The four S. aureus strains S10-2, S10-3, S12-2, and S13-2 were isolated from raw pork bulgogi using Baird-Parker agar plates enriched with egg yolk (EY) tellurite ( Ahn ., 2012 ). Five different S. aureus strains KCCM 11593, ATCC 25923, KCCM 40510, KCCM 40511, and KCCM 40512 were used as standards. Frozen stocks were maintained at −80℃ in tryptic soy broth (TSB, Difco Laboratories, USA) containing 20% glycerol. The S. aureus strains were incubated at 37℃ for 24 h in TSB, and used for further study.
- S. aureusDNA extraction
Following overnight growth, the S. aureus strains were harvested by centrifugation at 8,900 × g for 15 min. The pelleted cells were used for genomic DNA extraction using the AccuPrep ® genomic DNA extraction kit (Bioneer Co., Korea), together with lysozyme treatment (Sigma Chemical Co., USA), according to the manufacturer’s instructions.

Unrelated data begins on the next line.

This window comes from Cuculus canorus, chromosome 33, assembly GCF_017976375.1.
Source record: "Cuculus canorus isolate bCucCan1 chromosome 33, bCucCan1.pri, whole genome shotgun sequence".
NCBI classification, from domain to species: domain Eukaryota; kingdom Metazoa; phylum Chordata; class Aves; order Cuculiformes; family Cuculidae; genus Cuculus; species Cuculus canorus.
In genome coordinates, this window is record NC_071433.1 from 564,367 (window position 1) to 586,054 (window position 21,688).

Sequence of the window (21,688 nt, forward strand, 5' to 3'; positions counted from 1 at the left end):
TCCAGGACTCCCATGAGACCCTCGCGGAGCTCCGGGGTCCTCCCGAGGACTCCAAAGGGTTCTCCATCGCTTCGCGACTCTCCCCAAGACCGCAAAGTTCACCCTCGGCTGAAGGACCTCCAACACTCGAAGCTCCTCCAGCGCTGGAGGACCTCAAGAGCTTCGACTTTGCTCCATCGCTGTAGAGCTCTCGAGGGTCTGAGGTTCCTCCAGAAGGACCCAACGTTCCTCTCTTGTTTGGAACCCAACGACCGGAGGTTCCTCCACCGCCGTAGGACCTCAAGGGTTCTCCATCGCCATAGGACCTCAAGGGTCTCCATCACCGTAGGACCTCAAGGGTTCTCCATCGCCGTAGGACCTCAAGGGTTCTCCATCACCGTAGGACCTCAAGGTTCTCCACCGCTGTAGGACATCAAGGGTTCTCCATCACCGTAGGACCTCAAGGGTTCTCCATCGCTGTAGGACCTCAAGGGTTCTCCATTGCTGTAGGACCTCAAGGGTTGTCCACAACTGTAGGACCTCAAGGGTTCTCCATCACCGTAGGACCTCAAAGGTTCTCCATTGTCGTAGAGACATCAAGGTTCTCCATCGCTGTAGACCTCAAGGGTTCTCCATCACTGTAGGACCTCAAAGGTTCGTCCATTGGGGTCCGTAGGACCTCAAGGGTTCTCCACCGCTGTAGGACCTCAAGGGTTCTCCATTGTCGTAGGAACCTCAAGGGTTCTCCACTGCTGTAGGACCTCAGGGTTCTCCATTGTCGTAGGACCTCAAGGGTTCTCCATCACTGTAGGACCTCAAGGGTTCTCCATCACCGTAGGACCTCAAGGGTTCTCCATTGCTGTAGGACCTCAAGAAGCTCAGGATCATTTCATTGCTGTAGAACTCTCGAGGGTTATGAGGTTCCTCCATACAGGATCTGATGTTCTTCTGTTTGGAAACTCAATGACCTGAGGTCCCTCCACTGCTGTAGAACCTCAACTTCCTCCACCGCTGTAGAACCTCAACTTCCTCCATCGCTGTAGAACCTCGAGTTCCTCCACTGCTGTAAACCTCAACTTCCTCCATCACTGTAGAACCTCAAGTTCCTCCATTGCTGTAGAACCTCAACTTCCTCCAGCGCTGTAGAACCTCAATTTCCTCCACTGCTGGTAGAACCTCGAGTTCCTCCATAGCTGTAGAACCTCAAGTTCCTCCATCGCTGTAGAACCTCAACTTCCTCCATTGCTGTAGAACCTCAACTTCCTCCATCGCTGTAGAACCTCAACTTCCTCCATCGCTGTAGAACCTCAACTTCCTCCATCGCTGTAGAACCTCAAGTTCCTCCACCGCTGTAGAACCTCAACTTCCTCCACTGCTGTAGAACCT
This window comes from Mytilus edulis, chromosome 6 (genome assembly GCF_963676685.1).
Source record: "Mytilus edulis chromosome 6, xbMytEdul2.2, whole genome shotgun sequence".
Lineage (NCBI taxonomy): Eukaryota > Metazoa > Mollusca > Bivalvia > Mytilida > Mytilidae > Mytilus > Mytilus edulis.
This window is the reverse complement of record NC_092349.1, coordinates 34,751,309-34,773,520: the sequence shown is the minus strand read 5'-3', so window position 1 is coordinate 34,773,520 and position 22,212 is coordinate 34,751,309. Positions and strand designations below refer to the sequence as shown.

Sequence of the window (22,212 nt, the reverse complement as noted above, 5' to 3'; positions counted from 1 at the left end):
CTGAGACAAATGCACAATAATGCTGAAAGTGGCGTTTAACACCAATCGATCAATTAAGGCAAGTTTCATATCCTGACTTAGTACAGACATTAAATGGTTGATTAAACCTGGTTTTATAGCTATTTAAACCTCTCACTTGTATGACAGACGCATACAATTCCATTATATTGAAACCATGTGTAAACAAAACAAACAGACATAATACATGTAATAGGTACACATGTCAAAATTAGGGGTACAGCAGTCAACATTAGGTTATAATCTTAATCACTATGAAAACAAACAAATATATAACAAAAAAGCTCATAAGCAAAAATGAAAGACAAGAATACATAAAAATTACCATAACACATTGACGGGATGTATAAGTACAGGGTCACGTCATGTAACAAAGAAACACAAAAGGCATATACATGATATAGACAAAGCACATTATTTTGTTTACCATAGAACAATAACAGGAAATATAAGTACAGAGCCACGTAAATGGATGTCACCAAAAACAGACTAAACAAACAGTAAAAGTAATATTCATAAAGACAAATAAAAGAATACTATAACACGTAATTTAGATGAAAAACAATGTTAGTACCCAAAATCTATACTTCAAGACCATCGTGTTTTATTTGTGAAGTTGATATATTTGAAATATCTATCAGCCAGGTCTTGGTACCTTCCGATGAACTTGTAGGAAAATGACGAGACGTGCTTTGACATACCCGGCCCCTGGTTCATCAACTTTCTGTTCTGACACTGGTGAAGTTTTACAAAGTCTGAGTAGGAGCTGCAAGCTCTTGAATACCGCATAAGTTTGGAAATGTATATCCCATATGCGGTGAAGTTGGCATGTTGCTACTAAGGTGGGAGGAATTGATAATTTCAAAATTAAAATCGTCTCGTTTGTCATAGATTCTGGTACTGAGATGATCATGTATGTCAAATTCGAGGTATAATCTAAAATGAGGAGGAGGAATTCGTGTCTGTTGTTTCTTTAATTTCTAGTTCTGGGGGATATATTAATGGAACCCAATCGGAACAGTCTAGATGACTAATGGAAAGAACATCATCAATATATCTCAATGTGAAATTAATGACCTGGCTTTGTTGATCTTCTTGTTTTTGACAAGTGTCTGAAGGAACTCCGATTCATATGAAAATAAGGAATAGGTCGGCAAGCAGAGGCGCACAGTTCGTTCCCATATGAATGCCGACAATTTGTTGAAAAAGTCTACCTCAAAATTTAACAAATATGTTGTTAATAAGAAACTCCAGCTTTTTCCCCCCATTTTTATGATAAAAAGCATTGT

- PCR detection of Staphylococcal enterotoxin genes
PCR was used to test for the presence of 23S rRNA, nuc , and staphylococcal enterotoxin (SE) genes defined ( Argudín ., 2010 ; Yarwood ., 2002 ). The PCR reaction was performed in a 20 μL reaction volume containing 10 pmol of each primers ( Table 1 ), 25 μL of 2× Go Taq ® Green Master Mix (Promega, USA), 2 μL of template DNA. The final volume was adjusted to 50 μL using RNase free sterile water. All amplification steps were carried out in a thermocycler (Bioer, Switzerland) with an initial denaturation step at 94℃ for 5 min, followed by 30 cycles of denaturation at 94℃ for 2 min, annealing at 55-64℃ for 30 s, and a 30 s extension at 72℃, follow by a final extension at 72℃ for 10 min. The amplified PCR products were resolved by electrophoresis in a 1% agarose gel.
Used oligonucleotide primers and amplification conditions
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Used oligonucleotide primers and amplification conditions
- Antibiotic susceptibility